Whether it’s a gray-feathered bird plunging face first into a stream at Yosemite National Park or a jewel-like hummingbird frolicking in the fountain at a local California farm, avian life is omnipresent—and their world is closely intertwined with our own. As much as the pandemic has forced many of us indoors, it’s also directed our eyes outward—and given us the chance to observe, document, and revel in the transient moments of beauty that birds afford us.
Each year, the Audubon Photography Awards unveils intimate snapshots of these winged creatures. The 11th annual contest amassed over 6,000 submissions from all 50 states, Washington, D.C., seven Canadian provinces, and many other countries, such as Costa Rica, Ecuador, and Belize. Over a day-long Zoom call, judges, who ranged from wildlife photographers to bird experts, narrowed down the pool to ten winners and honorable mentions. Some of those choices, along with selects from the Audubon editors’ Top 100, are displayed below.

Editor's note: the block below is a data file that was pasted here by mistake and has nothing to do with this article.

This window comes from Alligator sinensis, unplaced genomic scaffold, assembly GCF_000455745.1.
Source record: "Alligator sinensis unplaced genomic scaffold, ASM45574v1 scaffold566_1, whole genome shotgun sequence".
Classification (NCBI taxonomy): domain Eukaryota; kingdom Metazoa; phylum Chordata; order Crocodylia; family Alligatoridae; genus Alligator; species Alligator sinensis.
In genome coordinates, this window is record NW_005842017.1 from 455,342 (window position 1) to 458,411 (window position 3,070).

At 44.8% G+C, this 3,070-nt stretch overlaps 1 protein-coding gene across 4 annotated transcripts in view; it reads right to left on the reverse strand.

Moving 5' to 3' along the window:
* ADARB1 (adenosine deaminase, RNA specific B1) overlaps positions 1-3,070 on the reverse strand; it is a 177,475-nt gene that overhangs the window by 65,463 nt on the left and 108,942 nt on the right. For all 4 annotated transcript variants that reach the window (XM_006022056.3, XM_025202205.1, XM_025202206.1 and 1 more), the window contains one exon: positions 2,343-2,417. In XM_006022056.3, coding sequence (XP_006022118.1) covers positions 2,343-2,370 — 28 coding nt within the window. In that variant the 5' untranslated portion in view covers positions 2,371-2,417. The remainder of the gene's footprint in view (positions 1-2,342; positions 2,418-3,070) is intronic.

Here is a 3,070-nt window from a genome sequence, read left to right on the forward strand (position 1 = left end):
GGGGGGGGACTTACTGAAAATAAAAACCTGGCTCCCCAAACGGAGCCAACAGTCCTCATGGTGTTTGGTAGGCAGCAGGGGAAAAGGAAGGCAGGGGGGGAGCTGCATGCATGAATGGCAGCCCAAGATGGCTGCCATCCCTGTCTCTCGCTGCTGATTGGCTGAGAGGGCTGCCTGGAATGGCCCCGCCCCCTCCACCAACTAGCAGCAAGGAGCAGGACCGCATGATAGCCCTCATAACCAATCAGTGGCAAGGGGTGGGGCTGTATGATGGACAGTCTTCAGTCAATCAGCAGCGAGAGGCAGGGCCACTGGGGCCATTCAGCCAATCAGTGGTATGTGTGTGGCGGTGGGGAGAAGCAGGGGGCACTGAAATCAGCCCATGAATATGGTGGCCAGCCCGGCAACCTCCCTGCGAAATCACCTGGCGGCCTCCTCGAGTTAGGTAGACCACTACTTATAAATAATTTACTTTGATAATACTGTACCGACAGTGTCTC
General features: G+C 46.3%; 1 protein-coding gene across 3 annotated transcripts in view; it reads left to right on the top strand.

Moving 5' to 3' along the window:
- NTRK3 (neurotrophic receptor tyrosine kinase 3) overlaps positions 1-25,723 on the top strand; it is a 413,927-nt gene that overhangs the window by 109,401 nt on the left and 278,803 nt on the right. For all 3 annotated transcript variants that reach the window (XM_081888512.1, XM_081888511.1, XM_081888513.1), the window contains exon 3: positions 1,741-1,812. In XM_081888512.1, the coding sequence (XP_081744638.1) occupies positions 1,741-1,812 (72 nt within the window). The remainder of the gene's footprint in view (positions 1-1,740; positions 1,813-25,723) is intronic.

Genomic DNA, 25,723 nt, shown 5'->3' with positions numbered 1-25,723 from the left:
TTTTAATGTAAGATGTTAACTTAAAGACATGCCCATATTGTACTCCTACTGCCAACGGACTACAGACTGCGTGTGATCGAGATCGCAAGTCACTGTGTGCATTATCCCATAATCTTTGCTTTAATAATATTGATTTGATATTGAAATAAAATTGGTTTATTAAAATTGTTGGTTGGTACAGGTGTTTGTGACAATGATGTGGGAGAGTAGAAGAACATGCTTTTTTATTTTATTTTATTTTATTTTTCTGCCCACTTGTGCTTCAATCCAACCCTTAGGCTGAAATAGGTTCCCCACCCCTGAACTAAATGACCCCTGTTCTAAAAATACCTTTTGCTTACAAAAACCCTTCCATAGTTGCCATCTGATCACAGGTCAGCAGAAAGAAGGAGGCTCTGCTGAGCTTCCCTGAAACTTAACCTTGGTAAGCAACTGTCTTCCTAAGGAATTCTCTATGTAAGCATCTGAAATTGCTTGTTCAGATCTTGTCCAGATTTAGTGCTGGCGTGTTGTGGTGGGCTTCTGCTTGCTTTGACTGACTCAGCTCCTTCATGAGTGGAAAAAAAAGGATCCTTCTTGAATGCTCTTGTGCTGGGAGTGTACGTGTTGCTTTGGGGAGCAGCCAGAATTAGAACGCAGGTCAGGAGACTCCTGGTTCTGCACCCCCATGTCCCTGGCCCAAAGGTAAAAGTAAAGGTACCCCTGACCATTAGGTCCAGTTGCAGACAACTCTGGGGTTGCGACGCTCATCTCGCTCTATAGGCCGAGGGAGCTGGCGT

Joanna Lentini, professional photographer and winner of the Grand Prize, spent hours underwater in the Bay of La Paz in Mexico documenting diving double-crested cormorants and their failed attempts to snap up sardines. “Although I spent a long time admiring these birds, I didn’t see a single one catch a fish,” Lentini told Audubon. “Adding insult to injury, curious sea lion pups would zip by the hunting birds and nip at them from behind.”
Bird photography can be as intensive as spending hours underwater with a waterproof camera, or as simple as stepping into your backyard or local park. This series of exceptional images reveals the stunning diversity of feathered species—from woodpeckers braving icy snow to bare-throated tiger herons showing off their telling feature—and how they thrive all over the world in vastly differing habitats.